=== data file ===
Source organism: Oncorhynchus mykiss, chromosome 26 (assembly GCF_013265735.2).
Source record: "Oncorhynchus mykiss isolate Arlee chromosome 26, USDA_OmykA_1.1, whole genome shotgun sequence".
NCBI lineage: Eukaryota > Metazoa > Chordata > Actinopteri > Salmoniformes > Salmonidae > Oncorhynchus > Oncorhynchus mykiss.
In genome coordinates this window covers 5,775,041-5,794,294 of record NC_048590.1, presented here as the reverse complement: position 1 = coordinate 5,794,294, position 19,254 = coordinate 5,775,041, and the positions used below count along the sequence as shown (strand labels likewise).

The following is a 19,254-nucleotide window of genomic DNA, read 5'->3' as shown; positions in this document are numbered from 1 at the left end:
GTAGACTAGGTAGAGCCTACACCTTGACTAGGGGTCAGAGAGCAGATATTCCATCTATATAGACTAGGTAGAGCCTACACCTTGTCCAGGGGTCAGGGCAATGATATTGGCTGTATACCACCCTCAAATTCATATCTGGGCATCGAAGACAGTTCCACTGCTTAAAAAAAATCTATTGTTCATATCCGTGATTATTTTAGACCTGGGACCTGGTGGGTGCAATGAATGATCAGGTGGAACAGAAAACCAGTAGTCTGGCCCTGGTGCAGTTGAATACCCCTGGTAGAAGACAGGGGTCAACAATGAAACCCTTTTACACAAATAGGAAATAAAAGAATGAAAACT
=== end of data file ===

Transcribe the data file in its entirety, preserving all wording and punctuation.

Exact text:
Source organism: Oncorhynchus mykiss, chromosome 26 (assembly GCF_013265735.2).
Source record: "Oncorhynchus mykiss isolate Arlee chromosome 26, USDA_OmykA_1.1, whole genome shotgun sequence".
NCBI lineage: Eukaryota > Metazoa > Chordata > Actinopteri > Salmoniformes > Salmonidae > Oncorhynchus > Oncorhynchus mykiss.
In genome coordinates this window covers 5,775,041-5,794,294 of record NC_048590.1, presented here as the reverse complement: position 1 = coordinate 5,794,294, position 19,254 = coordinate 5,775,041, and the positions used below count along the sequence as shown (strand labels likewise).

The following is a 19,254-nucleotide window of genomic DNA, read 5'->3' as shown; positions in this document are numbered from 1 at the left end:
GTAGACTAGGTAGAGCCTACACCTTGACTAGGGGTCAGAGAGCAGATATTCCATCTATATAGACTAGGTAGAGCCTACACCTTGTCCAGGGGTCAGGGCAATGATATTGGCTGTATACCACCCTCAAATTCATATCTGGGCATCGAAGACAGTTCCACTGCTTAAAAAAAATCTATTGTTCATATCCGTGATTATTTTAGACCTGGGACCTGGTGGGTGCAATGAATGATCAGGTGGAACAGAAAACCAGTAGTCTGGCCCTGGTGCAGTTGAATACCCCTGGTAGAAGACAGGGGTCAACAATGAAACCCTTTTACACAAATAGGAAATAAAAGAATGAAAACT